Smokers who quit when they are young adults can live almost as long as people who never smoked, groundbreaking new research has found.
Smoking cuts at least 10 years off a person's lifespan. But a comprehensive analysis of health and death records in the United States found that people who quit smoking before they turn 40 regain almost all of those lost years.
"Quitting smoking before age 40, and preferably well before 40, gives back almost all of the decade of lost life from continued smoking," said Dr. Prabhat Jha, head of the Centre for Global Health Research at St. Michael's Hospital and a professor in the Dalla Lana School of Public Health at the University of Toronto.
"That's not to say, however, that it is safe to smoke until you are 40 and then stop," said Dr. Jha. "Former smokers still have a greater risk of dying sooner than people who never smoked. But the risk is small compared to the huge risk for those who continue to smoke."
Dr. Jha's team found that people who quit smoking between ages 35 and 44 gained about nine years and those who quit between ages 45-54 and 55-64 gained six and four years of life, respectively.
Women Just as Likely as Men to Die from Smoking
The study is also among the first to document the generation of women who started smoking when they were young and kept smoking through their adult lives.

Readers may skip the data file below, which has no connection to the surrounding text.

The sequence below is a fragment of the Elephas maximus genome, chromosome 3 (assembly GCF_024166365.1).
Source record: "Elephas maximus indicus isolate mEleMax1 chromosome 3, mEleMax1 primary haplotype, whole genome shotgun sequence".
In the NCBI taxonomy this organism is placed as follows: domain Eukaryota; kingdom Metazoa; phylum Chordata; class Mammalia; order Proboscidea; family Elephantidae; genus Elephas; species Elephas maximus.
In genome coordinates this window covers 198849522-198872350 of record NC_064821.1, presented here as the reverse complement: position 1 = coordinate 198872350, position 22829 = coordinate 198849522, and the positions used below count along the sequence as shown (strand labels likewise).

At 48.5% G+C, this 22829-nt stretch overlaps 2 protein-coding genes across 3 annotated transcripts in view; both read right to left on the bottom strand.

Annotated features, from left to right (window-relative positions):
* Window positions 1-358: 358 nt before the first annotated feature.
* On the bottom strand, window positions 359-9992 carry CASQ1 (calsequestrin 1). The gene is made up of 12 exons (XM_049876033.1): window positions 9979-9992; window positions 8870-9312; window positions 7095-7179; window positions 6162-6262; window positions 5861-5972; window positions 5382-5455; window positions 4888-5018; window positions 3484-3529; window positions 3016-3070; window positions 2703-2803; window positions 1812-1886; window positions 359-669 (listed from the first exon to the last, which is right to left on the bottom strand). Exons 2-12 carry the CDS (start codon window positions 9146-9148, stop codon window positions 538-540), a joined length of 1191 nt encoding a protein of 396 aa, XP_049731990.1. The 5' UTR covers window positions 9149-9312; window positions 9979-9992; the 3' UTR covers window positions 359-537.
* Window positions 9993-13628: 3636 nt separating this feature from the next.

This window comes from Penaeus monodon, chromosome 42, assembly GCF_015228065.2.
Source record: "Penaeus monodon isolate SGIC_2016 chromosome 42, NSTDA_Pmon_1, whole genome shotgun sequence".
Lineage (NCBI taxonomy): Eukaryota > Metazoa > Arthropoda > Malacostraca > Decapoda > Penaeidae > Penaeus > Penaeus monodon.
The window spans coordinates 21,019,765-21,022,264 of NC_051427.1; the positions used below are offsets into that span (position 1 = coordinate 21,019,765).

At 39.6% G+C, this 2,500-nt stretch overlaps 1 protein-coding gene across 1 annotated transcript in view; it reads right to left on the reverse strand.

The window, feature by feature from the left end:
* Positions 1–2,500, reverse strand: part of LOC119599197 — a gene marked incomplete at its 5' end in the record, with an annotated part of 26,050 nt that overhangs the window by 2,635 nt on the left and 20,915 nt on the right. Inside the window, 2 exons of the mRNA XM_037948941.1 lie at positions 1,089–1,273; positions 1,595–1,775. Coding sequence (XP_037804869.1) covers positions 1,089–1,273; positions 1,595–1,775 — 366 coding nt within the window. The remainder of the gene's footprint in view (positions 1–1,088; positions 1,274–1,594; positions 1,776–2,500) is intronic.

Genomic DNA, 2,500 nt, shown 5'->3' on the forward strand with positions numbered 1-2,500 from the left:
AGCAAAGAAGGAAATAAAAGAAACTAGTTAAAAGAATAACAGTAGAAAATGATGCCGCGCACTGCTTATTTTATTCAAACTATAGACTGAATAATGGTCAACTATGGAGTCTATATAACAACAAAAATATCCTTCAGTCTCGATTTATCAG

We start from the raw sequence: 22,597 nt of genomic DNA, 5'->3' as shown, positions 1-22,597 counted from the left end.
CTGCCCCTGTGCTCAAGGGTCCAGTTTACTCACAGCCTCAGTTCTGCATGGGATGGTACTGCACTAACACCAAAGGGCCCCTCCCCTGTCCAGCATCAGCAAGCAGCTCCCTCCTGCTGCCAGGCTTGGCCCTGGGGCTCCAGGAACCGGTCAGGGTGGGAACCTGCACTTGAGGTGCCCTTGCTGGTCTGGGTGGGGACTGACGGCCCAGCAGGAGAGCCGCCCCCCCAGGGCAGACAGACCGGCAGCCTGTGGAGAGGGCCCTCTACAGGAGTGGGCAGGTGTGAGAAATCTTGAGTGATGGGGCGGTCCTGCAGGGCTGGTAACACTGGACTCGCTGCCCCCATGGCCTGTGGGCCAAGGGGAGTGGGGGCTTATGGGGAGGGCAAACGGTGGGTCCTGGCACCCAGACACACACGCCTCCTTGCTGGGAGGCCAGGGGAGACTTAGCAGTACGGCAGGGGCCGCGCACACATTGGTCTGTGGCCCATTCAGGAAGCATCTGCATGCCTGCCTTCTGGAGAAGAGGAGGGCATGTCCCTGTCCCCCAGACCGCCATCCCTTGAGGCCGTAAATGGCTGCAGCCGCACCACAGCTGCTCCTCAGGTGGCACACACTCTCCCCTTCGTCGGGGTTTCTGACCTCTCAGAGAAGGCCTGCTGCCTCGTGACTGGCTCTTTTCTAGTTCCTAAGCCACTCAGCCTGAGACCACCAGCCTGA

"Women who smoke like men, die like men," Dr. Jha said. For women, the risks of dying from smoking-related causes are 50 per cent greater than found in the studies conducted in the 1980s.
Women and men who smoke both lost a decade of life. Current male or female smokers ages 25-79 had a mortality rate three times higher than people who had never smoked. Never smokers were about twice more likely to live to age 80 than were smokers.
The above story is based on the January 23, 2013 news release by St. Michael's Hospital.
Dr Jha’s findings were published January 24 in the New England Journal of Medicine:
Jha P, Ramasundarahettige C, Landsman V, Rostron B, Thun M, Anderson RN, McAfee, T, Peto R. 21st-Century Hazards of Smoking and Benefits of Cessation in the United States. N Engl J Med 2013; 368:341-350January 24, 2013DOI: 10.1056/NEJMsa1211128
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